Of hyphens, em-dash, en-dash and more in Word

You might think that the hyphen is a simple small horizontal line … but no.  There’s hidden depths even in the short horizontal lines within Microsoft Word.

Let’s start with the standard hyphen, actually called a ‘Hyphen-Minus‘ with ASCII code 45. See Hyphens and Hyphenation, all the options in Word

That hyphen is the one to separate hyphenated words.  We have more on hyphenation and special hyphens below.

Technically there’s a difference between a dash (aka hyphen-minus), a hyphen and a minus sign, see the table below. In everyday life, most of us use the same key to type all three. We’ll use the terms dash & hyphen interchangeably because that’s what most people do.  If you delve into typography keep in mind that there is a difference.

Em-dash and En-dash

These are two other hyphen-like characters in Word, the Em-dash and the En-dash.

They were not on a standard typewriter keyboard so they weren’t in general use until word-processors made them available to the public.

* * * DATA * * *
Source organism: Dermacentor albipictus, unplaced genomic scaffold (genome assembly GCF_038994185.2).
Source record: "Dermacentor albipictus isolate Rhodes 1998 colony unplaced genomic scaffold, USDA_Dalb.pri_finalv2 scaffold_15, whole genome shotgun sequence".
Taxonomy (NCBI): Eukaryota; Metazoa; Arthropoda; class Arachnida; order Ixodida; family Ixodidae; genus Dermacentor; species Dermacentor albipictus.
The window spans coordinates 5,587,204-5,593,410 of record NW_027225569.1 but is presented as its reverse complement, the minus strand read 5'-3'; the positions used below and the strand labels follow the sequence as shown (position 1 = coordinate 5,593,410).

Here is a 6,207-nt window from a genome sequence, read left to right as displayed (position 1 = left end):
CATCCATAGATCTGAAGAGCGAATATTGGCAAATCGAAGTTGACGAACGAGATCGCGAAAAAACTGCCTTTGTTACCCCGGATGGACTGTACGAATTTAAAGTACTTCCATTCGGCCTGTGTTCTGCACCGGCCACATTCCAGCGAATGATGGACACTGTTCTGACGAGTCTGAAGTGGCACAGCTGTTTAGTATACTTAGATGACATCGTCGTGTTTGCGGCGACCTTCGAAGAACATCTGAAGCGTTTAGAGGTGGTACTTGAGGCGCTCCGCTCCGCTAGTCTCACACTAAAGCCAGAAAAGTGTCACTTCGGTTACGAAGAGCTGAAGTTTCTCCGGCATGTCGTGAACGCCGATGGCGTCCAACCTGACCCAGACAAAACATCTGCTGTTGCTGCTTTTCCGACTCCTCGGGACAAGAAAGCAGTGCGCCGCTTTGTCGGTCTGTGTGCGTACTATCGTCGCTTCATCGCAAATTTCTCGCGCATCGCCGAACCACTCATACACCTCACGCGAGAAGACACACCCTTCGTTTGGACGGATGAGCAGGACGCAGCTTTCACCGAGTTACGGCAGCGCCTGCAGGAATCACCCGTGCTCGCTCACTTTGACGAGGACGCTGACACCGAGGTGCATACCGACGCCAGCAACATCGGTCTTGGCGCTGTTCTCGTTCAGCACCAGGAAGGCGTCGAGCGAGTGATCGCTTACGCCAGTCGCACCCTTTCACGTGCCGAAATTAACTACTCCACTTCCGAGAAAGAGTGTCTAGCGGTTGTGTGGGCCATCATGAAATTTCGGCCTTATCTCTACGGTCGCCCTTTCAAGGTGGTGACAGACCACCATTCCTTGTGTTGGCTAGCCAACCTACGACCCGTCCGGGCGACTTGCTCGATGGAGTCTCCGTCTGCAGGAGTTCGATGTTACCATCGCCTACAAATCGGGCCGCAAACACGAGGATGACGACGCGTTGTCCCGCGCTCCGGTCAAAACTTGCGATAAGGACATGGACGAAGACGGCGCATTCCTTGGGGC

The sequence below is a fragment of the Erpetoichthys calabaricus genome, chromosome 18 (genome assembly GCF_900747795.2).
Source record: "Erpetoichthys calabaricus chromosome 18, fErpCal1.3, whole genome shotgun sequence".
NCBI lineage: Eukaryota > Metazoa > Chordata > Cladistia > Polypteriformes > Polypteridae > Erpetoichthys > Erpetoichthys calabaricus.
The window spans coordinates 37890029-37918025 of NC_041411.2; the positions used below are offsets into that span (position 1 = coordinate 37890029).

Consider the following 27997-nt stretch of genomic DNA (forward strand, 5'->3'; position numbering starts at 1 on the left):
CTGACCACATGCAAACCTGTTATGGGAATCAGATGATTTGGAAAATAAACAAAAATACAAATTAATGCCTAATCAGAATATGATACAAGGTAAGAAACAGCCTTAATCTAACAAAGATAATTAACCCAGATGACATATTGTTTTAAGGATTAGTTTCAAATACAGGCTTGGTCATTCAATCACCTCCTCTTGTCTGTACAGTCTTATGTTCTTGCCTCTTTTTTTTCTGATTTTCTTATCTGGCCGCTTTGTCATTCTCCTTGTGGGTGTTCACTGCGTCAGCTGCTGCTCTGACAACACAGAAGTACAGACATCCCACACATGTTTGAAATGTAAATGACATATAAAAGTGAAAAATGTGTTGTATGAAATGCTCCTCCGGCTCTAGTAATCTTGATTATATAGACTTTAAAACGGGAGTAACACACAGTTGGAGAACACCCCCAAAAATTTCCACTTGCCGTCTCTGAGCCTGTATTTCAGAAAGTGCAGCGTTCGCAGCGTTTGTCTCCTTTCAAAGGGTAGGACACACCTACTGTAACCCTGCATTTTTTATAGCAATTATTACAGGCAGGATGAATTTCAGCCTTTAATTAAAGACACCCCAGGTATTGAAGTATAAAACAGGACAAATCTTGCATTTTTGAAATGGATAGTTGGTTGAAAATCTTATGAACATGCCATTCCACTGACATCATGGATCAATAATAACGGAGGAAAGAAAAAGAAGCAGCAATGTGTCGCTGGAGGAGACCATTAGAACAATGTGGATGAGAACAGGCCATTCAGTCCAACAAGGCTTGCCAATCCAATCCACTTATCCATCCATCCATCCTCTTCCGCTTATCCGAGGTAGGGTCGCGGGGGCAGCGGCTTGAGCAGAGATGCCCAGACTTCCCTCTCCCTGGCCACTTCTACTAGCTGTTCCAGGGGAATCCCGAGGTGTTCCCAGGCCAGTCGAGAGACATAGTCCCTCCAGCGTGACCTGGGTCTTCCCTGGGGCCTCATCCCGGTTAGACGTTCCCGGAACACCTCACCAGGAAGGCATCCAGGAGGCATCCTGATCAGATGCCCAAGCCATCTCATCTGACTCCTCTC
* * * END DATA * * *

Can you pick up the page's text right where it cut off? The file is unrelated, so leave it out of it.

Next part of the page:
The names come from the amount of horizontal space they use, relative to the M and N characters (lower or upper case, depending on the font).

Wikipedia has a page on the various dashes with examples of their use.  Here’s a summary:


Word shortcut: Ctrl + Alt + Num –  (that’s the hyphen/dash on a number pad)

“show an abrupt change in thought or be used where a full stop (period) is too strong and a comma too weak”

sometimes used to set off summaries or definitions”


Word shortcut: Ctrl + Num –  (that’s the hyphen/dash on a number pad)

To indicate ranges (“20-25 degrees”) or to join up words (“Dagg-Bayliss Act 2015”)

The Em-dash and En-dash are on the  ‘Special Characters’ menu (Insert | Symbol | More Symbols …) along with many other characters.

Here’s a table showing some of the many hyphen/dash symbols available. The commonly used ones with Word shortcuts are first, followed by others in the Unicode set for interest/comparison. The first column has been enlarged so you can see the differences.

With the Unicode value, you can use any of these in your documents using The Old Alt + X Trick

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